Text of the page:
Protecting Your Small Business from Employee Fraud
It’s an unfortunate fact, but the biggest fraud risk to small businesses comes from the inside. The 2015 Hiscox Embezzlement Watchlist reported that 72 percent of federal actions involved employee theft at small businesses. The majority, four out of five, had fewer than 100 employees, and more than half had fewer than 25 employees.
That means that small, family businesses are at the most risk.
Following are some ways you can prevent becoming a victim of employee theft.
Develop a formal fraud policy. Focus on prevention. Policies that apply to everyone will prevent any employee from feeling singled out, and it can dissuade people from attempting a theft if they know there procedures in place. Review your process annually.
Promote a positive workplace. Appeal to employees who value integrity by establishing a set of values for your business. Promote honest daily interactions, practice what you preach, and show appreciation. Loyal employees may be less likely to betray you.
Fraud reporting. Provide employees with a low-risk way to report suspicious activity or concerns. For large companies, this could be an anonymous hotline. For small businesses, it may be the ability to request a one-on-one meeting with the owner outside of the office.
Invest in employee-theft insurance. You may never get reimbursed for the money or equipment stolen, so a smart precaution is to protect your business before theft occurs.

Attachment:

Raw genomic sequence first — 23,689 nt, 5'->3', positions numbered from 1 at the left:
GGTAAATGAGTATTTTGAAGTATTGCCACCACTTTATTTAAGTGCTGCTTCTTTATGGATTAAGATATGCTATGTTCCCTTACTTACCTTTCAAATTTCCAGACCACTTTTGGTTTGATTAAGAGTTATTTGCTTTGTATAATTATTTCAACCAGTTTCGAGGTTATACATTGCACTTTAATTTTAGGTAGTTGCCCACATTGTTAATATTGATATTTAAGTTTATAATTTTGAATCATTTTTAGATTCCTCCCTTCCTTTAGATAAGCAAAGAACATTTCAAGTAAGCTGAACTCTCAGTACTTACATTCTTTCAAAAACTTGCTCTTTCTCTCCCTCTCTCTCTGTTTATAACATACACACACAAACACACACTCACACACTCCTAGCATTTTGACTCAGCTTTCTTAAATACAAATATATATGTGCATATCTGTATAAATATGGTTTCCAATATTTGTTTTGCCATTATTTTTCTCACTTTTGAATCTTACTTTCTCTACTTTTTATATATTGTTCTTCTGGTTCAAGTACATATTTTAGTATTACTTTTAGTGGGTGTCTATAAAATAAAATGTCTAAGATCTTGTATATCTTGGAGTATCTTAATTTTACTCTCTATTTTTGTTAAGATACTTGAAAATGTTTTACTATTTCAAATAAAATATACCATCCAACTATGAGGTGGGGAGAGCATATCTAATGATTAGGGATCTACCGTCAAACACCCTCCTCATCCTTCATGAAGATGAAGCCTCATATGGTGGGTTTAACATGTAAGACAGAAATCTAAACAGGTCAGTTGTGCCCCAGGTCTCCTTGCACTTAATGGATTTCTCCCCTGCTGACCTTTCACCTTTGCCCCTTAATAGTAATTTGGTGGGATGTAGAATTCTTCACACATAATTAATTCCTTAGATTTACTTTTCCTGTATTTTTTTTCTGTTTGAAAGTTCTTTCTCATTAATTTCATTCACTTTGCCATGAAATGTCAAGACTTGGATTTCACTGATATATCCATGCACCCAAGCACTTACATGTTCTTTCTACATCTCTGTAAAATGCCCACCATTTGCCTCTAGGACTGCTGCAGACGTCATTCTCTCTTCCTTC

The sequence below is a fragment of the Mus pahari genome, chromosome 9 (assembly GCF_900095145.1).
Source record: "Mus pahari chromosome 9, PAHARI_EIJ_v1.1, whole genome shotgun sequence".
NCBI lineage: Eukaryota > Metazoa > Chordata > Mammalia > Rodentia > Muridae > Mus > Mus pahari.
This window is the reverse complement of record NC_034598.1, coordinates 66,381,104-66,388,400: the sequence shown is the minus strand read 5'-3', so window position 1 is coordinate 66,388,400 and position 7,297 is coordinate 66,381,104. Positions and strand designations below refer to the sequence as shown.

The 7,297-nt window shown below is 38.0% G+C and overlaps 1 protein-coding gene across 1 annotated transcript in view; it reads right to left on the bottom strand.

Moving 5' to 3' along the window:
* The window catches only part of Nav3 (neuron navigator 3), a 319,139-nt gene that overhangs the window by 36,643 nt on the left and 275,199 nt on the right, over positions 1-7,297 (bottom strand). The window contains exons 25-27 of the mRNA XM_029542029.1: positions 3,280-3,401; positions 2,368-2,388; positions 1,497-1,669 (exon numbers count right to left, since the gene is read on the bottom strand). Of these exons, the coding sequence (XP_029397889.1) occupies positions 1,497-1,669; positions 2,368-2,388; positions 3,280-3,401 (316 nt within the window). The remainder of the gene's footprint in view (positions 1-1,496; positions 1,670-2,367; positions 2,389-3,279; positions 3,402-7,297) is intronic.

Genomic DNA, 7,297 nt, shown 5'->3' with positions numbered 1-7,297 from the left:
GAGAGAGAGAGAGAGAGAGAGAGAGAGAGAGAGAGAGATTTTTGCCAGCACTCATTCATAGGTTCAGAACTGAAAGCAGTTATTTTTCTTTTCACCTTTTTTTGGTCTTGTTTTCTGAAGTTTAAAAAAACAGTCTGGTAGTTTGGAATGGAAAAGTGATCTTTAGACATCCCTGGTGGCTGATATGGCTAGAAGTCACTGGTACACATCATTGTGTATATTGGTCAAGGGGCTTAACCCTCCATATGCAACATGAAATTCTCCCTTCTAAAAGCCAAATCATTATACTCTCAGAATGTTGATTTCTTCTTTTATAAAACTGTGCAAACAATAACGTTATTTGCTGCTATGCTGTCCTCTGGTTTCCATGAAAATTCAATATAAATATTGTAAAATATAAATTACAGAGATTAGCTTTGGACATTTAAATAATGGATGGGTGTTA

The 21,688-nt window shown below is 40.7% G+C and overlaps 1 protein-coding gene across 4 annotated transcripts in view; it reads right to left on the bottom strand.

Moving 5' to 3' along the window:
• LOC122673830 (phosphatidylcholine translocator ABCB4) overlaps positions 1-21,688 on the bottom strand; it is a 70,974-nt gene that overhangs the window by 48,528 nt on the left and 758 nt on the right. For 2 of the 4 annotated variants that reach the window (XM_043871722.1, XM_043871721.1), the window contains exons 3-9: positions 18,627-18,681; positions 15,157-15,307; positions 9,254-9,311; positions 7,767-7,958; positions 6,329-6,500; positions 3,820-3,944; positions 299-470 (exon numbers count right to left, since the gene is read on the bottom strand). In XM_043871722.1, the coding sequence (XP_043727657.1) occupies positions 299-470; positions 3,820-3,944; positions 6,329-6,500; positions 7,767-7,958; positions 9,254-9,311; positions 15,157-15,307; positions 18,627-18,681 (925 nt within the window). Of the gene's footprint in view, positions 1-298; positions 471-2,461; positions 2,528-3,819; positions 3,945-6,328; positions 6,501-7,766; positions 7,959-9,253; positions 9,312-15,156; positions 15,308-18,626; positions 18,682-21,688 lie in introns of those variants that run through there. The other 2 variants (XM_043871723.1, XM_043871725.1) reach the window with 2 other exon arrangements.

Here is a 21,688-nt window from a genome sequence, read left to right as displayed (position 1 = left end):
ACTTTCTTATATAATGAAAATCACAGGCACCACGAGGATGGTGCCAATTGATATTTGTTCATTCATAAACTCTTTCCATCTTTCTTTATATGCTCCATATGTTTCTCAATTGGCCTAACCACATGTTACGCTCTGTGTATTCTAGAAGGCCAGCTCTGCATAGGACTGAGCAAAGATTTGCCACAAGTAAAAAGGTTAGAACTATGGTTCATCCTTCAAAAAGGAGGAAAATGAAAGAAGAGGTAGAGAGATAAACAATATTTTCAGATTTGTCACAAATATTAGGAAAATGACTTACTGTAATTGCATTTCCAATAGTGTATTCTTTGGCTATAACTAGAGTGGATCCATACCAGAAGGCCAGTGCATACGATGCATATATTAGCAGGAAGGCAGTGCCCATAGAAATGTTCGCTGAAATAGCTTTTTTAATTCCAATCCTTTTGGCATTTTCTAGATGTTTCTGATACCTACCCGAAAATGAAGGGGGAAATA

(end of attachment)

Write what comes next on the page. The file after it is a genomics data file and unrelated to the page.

Have more than one person dealing with money. Have separate job functions for recording and processing transactions. There is accountability in groups.
Review bank statements. As a small business owner, stay updated on the status of your business’s finances. Online banking makes this simple. Monitor your monthly statements to keep an eye out for suspicious activity.
Employee background checks. A background check typically costs $10-20, but can prevent you from making an expensive hiring mistake by disqualifying job candidates who have a record of theft.
Protect passwords. Encourage all employees to change their passwords every two months to prevent a cyber attack. Remind them to never provide account numbers, pin numbers or passwords to anyone who has contacted them.
Maintain an inventory. Petty cash and expensive office tools such as computers, tools and other equipment should also be regularly monitored. Keep formal records on these items, who is using them, and update your files regularly.
In a perfect world, these precautions wouldn’t be necessary, but temptation is real and can overwhelm even long-term employees. Take steps toward prevention, and our hope is that you never experience the betrayal.